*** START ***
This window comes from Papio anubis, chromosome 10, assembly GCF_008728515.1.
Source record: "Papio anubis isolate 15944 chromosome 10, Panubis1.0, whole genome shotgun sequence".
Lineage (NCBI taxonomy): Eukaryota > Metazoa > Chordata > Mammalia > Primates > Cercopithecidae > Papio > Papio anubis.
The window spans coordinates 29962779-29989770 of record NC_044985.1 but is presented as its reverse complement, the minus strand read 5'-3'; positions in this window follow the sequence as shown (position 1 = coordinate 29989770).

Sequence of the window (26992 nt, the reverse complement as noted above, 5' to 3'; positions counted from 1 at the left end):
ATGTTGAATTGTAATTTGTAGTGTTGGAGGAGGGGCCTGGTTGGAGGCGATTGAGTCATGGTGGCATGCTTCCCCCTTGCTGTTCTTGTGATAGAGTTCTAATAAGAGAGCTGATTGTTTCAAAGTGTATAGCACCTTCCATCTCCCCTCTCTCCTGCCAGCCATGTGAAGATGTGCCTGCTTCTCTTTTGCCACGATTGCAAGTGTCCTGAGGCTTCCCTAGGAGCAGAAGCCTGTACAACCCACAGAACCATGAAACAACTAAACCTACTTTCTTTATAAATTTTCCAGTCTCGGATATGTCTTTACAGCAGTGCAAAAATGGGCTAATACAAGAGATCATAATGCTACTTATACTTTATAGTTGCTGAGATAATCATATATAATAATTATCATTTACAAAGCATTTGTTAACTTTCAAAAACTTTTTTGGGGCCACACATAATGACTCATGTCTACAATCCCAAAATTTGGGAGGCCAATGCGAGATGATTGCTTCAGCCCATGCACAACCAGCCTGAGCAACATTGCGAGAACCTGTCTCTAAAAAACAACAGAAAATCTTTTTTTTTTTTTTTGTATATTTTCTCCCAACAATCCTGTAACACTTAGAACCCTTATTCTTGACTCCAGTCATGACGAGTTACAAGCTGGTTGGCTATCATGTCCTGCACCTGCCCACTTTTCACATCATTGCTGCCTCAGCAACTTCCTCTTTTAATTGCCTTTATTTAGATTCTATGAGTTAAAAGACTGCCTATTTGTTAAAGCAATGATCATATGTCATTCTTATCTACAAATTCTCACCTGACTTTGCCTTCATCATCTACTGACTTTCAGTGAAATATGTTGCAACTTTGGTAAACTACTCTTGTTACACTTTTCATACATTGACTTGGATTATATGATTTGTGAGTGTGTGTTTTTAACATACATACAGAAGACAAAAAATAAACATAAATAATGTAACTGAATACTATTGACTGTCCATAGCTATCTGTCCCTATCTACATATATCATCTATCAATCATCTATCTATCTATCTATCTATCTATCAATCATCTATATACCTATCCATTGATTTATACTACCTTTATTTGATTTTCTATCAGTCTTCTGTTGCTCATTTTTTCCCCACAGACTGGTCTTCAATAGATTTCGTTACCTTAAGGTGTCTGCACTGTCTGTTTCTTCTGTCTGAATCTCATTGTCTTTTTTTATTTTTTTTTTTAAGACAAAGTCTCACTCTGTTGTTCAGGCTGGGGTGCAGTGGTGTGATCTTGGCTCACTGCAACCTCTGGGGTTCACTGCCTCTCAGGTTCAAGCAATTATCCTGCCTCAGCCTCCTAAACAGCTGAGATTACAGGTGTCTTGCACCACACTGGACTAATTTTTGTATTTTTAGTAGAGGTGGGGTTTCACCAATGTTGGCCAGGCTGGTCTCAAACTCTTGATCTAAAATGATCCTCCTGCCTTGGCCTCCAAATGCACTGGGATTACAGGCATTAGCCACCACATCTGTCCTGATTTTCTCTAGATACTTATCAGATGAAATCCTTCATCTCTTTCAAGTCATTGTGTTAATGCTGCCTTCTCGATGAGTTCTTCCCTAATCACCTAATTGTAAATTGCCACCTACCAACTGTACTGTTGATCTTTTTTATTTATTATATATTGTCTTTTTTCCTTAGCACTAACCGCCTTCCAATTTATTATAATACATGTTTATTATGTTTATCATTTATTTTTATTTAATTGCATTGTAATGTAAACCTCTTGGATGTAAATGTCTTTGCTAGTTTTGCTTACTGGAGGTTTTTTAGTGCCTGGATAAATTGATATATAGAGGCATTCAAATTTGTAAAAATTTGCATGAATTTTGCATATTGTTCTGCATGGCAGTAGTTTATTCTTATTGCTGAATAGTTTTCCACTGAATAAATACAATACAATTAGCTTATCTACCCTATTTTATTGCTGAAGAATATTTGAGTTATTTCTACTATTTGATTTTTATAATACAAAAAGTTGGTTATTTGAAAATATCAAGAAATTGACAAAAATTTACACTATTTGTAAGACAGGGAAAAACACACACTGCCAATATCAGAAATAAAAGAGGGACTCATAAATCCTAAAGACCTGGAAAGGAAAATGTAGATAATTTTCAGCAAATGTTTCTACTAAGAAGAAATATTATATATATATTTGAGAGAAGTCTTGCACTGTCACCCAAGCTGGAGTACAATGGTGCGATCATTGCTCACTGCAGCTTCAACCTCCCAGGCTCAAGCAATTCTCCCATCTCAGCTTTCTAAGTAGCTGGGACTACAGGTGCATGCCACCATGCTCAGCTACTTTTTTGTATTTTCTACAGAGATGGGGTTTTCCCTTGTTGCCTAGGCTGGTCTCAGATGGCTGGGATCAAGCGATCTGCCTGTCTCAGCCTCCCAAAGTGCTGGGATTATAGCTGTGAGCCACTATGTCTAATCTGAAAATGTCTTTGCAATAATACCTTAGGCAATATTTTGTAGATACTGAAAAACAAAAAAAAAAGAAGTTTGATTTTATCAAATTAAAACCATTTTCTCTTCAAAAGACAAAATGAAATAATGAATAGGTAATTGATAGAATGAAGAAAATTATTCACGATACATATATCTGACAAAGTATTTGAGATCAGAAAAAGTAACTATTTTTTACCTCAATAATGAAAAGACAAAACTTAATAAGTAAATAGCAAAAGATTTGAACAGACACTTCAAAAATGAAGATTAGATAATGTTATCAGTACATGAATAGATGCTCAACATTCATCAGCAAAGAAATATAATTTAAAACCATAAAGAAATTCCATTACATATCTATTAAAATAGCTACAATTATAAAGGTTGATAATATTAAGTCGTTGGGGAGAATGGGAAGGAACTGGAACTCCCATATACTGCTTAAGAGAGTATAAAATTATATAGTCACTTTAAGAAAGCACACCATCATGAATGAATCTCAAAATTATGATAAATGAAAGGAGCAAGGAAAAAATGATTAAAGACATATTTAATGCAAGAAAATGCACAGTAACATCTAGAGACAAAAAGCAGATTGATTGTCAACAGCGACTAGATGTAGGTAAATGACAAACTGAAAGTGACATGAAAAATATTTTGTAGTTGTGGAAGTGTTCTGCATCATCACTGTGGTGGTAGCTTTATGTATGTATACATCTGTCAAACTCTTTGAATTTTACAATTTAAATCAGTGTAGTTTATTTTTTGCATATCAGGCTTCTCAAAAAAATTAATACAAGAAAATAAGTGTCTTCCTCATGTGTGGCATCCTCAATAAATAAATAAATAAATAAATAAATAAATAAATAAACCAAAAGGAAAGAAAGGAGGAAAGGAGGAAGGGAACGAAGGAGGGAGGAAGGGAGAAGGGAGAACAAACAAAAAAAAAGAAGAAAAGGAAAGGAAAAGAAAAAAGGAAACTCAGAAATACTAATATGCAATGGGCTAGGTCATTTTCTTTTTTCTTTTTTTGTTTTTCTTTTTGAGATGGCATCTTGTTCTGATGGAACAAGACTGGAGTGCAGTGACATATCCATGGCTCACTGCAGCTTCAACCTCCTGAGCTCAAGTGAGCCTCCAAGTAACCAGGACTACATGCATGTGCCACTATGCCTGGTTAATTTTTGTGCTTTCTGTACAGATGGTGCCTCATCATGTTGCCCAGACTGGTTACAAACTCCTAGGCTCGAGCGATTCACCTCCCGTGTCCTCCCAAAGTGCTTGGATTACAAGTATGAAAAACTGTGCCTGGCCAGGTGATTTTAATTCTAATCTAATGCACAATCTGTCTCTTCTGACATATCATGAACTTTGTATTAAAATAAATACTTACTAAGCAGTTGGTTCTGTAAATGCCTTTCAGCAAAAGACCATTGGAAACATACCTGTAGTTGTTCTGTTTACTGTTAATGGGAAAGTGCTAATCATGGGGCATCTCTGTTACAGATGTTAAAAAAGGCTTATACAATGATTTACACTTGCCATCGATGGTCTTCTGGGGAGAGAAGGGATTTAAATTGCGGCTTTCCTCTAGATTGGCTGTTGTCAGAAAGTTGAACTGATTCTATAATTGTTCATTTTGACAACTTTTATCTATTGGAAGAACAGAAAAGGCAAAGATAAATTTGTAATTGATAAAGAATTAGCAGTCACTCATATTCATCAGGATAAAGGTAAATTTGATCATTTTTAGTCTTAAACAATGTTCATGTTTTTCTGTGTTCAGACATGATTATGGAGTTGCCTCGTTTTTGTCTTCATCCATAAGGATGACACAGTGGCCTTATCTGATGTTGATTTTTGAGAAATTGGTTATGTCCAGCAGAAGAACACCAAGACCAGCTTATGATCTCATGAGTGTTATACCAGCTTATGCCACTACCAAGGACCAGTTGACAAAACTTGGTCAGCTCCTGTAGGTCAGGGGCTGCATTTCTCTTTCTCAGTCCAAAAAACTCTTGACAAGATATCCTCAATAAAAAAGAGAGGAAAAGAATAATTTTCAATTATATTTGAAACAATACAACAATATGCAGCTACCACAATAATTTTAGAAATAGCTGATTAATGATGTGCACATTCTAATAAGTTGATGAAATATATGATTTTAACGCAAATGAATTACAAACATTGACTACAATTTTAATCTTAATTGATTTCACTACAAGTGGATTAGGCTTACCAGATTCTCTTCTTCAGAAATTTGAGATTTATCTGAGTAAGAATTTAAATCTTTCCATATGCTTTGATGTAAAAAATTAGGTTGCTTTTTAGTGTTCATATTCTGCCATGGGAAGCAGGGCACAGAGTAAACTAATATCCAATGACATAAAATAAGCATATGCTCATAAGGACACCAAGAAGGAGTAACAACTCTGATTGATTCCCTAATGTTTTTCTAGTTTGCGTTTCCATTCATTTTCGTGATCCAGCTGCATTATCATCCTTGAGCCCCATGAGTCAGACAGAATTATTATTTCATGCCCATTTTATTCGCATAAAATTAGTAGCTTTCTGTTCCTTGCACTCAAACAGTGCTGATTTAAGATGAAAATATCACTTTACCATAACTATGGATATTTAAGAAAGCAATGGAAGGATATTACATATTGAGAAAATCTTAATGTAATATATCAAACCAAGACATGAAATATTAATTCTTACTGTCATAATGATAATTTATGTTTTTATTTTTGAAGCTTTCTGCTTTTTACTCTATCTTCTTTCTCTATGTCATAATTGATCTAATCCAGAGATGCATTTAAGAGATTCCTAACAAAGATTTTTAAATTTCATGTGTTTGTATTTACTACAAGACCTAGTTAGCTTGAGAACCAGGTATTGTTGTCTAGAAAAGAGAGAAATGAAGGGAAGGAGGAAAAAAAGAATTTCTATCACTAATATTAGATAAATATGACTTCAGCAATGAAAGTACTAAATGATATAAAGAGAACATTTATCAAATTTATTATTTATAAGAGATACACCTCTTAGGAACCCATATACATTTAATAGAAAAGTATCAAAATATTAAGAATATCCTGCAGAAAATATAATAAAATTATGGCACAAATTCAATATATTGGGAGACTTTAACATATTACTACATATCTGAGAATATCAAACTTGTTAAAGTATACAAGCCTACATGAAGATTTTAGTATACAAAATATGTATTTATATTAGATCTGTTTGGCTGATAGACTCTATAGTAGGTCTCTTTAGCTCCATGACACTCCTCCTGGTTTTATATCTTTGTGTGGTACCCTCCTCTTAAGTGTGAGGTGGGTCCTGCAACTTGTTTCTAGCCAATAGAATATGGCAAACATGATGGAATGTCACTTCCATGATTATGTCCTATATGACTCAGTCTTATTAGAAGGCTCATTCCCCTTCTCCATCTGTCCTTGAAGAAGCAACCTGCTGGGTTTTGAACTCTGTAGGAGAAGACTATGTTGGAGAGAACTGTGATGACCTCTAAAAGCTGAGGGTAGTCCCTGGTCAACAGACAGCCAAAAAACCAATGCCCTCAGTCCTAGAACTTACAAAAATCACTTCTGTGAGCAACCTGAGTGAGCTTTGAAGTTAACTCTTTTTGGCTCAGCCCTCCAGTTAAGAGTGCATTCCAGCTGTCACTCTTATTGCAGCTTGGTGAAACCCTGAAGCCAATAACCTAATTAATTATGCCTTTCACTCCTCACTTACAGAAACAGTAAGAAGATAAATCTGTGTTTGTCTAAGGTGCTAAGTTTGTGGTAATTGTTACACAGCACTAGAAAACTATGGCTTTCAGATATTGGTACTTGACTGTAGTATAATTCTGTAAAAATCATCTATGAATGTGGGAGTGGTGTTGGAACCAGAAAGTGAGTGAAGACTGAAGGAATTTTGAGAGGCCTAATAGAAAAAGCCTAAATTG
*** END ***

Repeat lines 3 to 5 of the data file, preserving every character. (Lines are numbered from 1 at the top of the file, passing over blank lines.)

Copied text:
Lineage (NCBI taxonomy): Eukaryota > Metazoa > Chordata > Mammalia > Primates > Cercopithecidae > Papio > Papio anubis.
The window spans coordinates 29962779-29989770 of record NC_044985.1 but is presented as its reverse complement, the minus strand read 5'-3'; positions in this window follow the sequence as shown (position 1 = coordinate 29989770).

Sequence of the window (26992 nt, the reverse complement as noted above, 5' to 3'; positions counted from 1 at the left end):